You have done everything you can possibly do to give your kids the best Christmas Season possible, but no matter how hard you try the money just isn’t there. Perhaps you need to decide between putting that special dinner on the table, buying Christmas gifts and having some other form of costly tradition. You have probably been pretty stressed out, spent more hours with your head in your hands then you wish to confess to and now have finally realized that no matter how hard you try there is just nothing you can do to hide your financial situation from your kids any further.
Allow me to assure you from experience, that most children can be very understanding and are most of the time very eager to help out. The key is to give them the facts in a very age appropriate manner and convert their mind immediately by giving suggestions on how they might be able to help make the situation better.
Small children (Ages 3 to 9) very seldom have any sort of concept of money. They have no idea yet how hard it can be for an Adult to earn the funds necessary to take care of everything needed to keep them safe. On the upside of that is that most kids during within this age group are not yet quiet as jaded and are still much easier pleased with small things. As much as they love the flashy new toys, they are just as easily pleased with the opportunity of unwrapping “many” packages.
Think dollar Store and homemade presents for Christmas and enlist your kids in becoming Santa’s little helpers. If you have more then one little munchkin, take those that are old enough to help make gifts at a time and ask them to help you create some easy to make homemade gifts. Make sure to emphasize how much of a big help they are in making this holiday just a bit brighter. Safe money on wrapping paper by asking your kids to create some wonderful pieces of Christmas Art which you can use to wrap up presents for Grandparents, Aunts, Uncles and close Friends of the Family.
Ask little ones to help you make “ornaments”, which you can give away as presents. You can also ask them to help you put the Elf Christmas Dinner together. What would an Elf eat for Christmas? If you would like to keep it more traditionally Christian you can also explain that Marie and Joseph were very poor and didn’t have all that fancy food for the birth of Baby Jesus and that you don’t have to have Turkey, Ham etc to celebrate this Holiday.
Children 10 to 15 Years old
These kids are a lot smarter then most of us give them credit for. By this point, the belief in Santa Claus has long since stopped as well. You don’t want to destroy their Christmas, but if you sit them down you can explain to them why money is a bit tight right now. Let them know that you would like to give them everything they want, but you just can’t do it. You can ask them for their help in various ways.
Give them a price range you are able to afford and ask them to pick one or two presents they would really enjoy within that price range.
Ask them to help you make some presents for the younger children and those family members who are not living with you.
Ask them to help you pick between various Christmas Traditions. Let them know which ones the choices are and then give each person one full weight vote. (A good lesson in having to make choices that are not comfortable at all) Encourage them to weight out the Pro and Cons for each choice they have.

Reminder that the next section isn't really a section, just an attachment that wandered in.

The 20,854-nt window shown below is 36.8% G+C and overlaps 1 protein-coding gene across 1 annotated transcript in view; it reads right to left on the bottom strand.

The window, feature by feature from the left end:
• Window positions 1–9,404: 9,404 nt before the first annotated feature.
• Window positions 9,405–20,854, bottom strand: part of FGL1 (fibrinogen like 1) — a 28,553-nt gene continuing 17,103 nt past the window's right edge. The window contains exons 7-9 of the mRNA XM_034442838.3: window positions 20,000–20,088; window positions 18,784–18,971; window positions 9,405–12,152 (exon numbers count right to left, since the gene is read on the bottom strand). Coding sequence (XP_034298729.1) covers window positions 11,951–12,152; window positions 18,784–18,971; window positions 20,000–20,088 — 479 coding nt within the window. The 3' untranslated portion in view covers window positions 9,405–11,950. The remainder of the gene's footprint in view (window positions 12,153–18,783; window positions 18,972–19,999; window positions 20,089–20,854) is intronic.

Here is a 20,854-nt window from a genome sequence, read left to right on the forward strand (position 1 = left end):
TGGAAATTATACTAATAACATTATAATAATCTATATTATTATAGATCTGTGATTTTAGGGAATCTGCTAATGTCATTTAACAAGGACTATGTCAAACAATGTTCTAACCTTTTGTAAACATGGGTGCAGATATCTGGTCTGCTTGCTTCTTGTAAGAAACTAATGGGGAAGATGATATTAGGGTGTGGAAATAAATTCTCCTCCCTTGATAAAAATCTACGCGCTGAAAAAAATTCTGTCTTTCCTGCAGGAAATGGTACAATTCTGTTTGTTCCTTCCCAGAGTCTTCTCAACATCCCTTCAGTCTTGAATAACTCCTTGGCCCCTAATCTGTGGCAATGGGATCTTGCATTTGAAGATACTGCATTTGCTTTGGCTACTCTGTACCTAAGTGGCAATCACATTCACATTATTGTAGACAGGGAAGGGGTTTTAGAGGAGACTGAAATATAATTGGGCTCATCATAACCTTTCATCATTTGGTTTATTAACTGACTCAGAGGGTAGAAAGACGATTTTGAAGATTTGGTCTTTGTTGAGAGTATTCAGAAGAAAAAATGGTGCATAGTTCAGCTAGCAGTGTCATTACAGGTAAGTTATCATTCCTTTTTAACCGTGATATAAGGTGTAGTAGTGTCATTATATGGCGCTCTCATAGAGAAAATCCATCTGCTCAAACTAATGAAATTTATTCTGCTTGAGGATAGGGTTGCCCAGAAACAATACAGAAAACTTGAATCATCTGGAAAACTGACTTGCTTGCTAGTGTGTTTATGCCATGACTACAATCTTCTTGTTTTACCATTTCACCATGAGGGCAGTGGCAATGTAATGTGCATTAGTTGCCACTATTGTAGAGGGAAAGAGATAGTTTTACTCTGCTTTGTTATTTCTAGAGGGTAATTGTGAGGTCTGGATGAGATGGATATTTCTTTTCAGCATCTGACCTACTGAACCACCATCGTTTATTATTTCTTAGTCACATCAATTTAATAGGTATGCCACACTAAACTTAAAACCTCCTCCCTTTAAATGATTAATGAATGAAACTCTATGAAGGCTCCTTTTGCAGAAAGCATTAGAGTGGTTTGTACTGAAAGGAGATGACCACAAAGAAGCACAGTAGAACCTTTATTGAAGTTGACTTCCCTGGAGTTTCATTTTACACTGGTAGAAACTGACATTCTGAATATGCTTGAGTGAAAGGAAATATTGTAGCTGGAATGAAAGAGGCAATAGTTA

Tell them what you have available financially for Christmas Dinner and have your kids go shopping with you for it. You may just be surprised what you end up eating that Night. My kids did this with me one year and we ended up saving enough money on the Dinner (turned out to be extra cheesy Tuna Noodle Casserole and Apple Pie with Ice Cream for dessert) to be able to purchase a DVD we all wanted as a family Christmas Gift.
The big kids (Ages 16 to 18)
I am sorry to say, but at this point they have a right to know what is going on and even have the opportunity to help out financially. At this point they are so close to being Adults that they need to realize what happens when finances take a sudden nose dive.
Let your kids honestly know that there may not be any money for Presents this year and that if they want something very badly, they may have to get a small job and purchase it them-selves.
If they insist on a fancy Christmas Feast (for some reason this seems to be the age were they seem to be the most demanding and even most clueless ones) then you may give them to option to be the supplier of the feast. At this Age they are able to get small part time jobs, baby sitting jobs, dog walking jobs etc.
I know it appears a bit harsh to most of you, but at this point they really need to learn that just because you want something it will be readily given to you. Perhaps when it is on their Shoulders to earn the money to supply what they believe to be so important they will get a whole new appreciation of the value of a Dollar.
Not an easy lesson to teach a child at the last moment, but hopefully you have already installed an attitude of gratitude, being happy for what you can have and perhaps even that it is more important to be together with those you love then having a lot of fancy new things. Remember that nothing ever lasts forever and that when times are the darkest there is usually a small sliver of light somewhere around the corner. Keep your head up and use this opportunity in getting closer to your kids and teach them some important life lessons!